e. Occupancy of 76.3%, similar to previous mid-cycle levels
f. The company achieves 150mm of cost savings announced in 2020 with no additional efficiencies beyond that
g. The 2019PF results show how the estate would have looked with the immature centers stabilizing
h. The 2023 results show how we expect the pf estate to do in 2023 with the assumptions described
i. We apply a multiple of 13.5X to the estate FCF generation, implying a 25% discount relative an S&P company to account for the cyclicality of the business
==> We arrive at a price target of 4.6p/share for the exiting IWG estate
Combined with the value we expect IWG to generate from reinvesting its FCF and debt capacity we see the following price target on 2023 numbers:
On the returns on capital deployed we assume
a. IWG cash flow generation of zero, ~180mm and ~350mm in 2020/21/22
b. Debt capacity of 2.5x to EBITDA per management targets at a blended cost of 5.5%
c. Capital is deployed at a 20% return, which is attained in 2026, discounted back to 2023 values at 10% and valued at 13.5x similar to mature estate.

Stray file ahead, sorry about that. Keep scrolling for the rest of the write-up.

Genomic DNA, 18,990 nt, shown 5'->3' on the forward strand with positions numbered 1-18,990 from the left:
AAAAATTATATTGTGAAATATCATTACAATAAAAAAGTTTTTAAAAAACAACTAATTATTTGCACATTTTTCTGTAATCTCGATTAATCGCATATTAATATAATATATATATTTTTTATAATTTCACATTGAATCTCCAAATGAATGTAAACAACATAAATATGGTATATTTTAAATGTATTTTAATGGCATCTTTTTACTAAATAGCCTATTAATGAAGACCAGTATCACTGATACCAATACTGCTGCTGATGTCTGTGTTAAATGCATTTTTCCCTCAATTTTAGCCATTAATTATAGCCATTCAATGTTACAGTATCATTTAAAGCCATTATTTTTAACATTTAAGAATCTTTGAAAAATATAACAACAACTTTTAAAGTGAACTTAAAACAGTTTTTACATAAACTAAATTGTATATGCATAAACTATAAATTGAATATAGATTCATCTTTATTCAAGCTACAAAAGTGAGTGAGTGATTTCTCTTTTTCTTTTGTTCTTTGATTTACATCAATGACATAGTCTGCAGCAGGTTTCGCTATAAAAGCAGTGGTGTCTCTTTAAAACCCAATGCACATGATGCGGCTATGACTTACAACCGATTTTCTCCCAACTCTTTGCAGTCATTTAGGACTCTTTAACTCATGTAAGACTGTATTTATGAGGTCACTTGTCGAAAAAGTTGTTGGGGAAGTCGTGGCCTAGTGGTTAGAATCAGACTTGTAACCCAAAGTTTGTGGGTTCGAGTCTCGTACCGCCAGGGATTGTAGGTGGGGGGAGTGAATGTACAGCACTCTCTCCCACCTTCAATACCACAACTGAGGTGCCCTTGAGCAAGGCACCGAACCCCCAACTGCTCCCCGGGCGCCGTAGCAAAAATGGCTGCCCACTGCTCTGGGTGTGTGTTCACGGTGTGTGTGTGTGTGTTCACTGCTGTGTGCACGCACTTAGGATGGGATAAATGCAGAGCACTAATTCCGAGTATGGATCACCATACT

d. These assumptions yield 3.4p of value per share on capital deployed
==> We see a target price for IWG of 7p / share on 2023 numbers, which implies almost 2.6X the current stock price. If attained by mid to late 2023 this implies an IRR of ~35%
Over the last three years IWG began emphasizing a transition to a franchising model. In 2019 it sold its Japanese footprint and Swiss estate to master franchise operators at 3X revenues. The company was also in advanced discussions to sell its US operations for similar multiples before COVID hit. Mark Dixon wants to push into a franchise model as a capital efficient route to growing the IWG network to 20-30K centers over time. We think franchising most of the estate makes a lot of sense as it will allow IWG to transition into a Marriot/Hilton mode of operation and materially increase shareholder value. Below we show a case in which IWG can franchise its USA operations at 3X by 2023 plus 10% of additional revenues:
==> Upside case is for 9.2/shr or 3.5X and 50% IRR in 3 years